Some people…

        4. Observer*

          Not every allergy is life threatening, and for people who have a mild allergy or intolerance and feel a chance of cross contamination is worth the risk, these ingredient cards are a great help!

          Yes!

          I think we do people a real dis-service when we act as though all allergies and intolerance are the same. There are wide differences in both severity of symptoms and sensitivity to triggers. Recognizing and accepting this is really important.

      2. JSPA*

        None of my allergies go past, “itchy mouth, sped-up digestive process, diarrhea, itchy other end” if I eat modest amounts, and “moderate asthma trigger, hives” if I eat a whole lot. Most never go past itching and lip rash and drippy nose. Both levels are adequately handled with benadryl and my inhaler.

        I’d still prefer not to have those reactions.

        If it’s a sizable exposure (delicious many-spices blended sauce of preserved lemons, looking at you!) I have to monitor–potentially take more benadryl, knowing that the toxicity level isn’t much above the effective level, and it makes me unsafe to drive–for the full 6 to 8 hour transit time. I’m rooted near the bathroom from hour 5 onwards. (All more problematic in a work setting, where you need to get home at some point.)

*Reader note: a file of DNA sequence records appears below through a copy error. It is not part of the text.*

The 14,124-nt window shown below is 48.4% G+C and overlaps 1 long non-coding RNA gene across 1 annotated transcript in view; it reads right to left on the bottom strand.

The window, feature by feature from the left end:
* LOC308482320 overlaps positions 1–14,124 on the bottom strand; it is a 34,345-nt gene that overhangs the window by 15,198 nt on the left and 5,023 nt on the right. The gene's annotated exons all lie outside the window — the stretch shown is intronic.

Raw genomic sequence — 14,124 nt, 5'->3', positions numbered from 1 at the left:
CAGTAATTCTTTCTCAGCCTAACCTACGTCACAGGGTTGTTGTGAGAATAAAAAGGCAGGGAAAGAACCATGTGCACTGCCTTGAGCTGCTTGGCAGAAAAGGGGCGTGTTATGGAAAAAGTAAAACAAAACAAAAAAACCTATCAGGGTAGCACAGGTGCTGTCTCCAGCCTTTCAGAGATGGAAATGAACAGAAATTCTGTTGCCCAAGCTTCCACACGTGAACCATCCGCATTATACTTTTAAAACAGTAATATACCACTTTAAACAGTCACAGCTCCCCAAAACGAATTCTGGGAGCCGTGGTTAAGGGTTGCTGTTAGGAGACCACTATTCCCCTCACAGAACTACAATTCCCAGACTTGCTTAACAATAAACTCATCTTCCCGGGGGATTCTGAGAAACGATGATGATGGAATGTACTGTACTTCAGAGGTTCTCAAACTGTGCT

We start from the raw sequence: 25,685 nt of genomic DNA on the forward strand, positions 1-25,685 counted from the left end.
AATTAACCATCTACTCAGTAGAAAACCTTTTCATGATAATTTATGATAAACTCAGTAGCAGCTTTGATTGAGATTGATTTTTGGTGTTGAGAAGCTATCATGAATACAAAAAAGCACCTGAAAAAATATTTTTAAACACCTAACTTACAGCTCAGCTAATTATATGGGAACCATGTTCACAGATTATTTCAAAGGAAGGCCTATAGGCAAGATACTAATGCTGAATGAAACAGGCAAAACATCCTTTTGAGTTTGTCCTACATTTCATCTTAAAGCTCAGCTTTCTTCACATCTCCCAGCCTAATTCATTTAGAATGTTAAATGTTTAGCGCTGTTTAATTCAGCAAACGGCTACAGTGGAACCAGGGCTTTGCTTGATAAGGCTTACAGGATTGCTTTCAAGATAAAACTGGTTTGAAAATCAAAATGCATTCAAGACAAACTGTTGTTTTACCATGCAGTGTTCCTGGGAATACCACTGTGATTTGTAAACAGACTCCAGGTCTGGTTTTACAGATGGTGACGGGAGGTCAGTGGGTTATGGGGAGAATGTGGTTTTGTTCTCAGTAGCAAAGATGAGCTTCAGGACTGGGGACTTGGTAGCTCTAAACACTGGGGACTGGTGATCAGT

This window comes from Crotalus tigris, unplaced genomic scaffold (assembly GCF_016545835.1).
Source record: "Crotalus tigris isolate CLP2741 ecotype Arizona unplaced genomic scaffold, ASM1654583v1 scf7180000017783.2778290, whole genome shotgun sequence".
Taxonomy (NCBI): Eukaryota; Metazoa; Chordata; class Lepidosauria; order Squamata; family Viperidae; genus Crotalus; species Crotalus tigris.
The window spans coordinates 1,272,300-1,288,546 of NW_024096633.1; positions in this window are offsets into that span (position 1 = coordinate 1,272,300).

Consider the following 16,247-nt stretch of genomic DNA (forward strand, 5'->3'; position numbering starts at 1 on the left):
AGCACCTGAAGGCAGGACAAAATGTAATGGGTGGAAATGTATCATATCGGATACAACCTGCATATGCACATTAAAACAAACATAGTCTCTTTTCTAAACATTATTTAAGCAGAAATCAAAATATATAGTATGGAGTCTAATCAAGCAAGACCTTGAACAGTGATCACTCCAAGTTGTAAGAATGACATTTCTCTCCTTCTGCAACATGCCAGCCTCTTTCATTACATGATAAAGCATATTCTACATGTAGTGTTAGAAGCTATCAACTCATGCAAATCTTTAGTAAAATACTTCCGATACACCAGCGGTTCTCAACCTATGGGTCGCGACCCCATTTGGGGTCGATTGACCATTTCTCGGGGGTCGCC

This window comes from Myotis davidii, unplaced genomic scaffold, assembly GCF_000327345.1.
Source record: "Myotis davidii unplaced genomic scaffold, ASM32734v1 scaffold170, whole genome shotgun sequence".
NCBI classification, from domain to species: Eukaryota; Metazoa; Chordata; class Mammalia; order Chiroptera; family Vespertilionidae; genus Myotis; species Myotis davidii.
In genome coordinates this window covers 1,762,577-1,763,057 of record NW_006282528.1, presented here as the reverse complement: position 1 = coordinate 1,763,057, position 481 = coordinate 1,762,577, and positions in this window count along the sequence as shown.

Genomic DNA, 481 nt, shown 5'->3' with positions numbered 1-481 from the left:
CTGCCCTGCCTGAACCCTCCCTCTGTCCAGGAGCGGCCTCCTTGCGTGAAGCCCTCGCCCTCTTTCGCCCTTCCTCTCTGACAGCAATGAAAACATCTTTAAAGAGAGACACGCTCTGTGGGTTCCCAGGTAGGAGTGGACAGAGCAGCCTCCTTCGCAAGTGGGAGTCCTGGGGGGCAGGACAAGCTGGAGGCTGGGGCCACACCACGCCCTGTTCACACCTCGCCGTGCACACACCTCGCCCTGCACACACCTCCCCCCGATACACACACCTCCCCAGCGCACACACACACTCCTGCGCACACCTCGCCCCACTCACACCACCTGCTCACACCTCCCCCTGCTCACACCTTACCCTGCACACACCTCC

For me, cards are great.

        If I went full anaphylaxis over anything, or had “cross contamination is all it takes” level responses, I wouldn’t eat other people’s food.

        Even scrupulous people have families.

        Nobody knows that their kid wiped the peanut butter spoon (or didn’t) and then dipped it into the jelly. Or that spouse used the same fork on the pickles that have mustard seed, and those without.

        I’ve seen bakeries will display “gluten free” products sitting only half shielded by a bag, on the shelf next to regular bread that’s slowly shedding its lovely light dusting of flour. That’s fine if you can tolerate half a tsp of flour (many can!) but not for the more sensitive.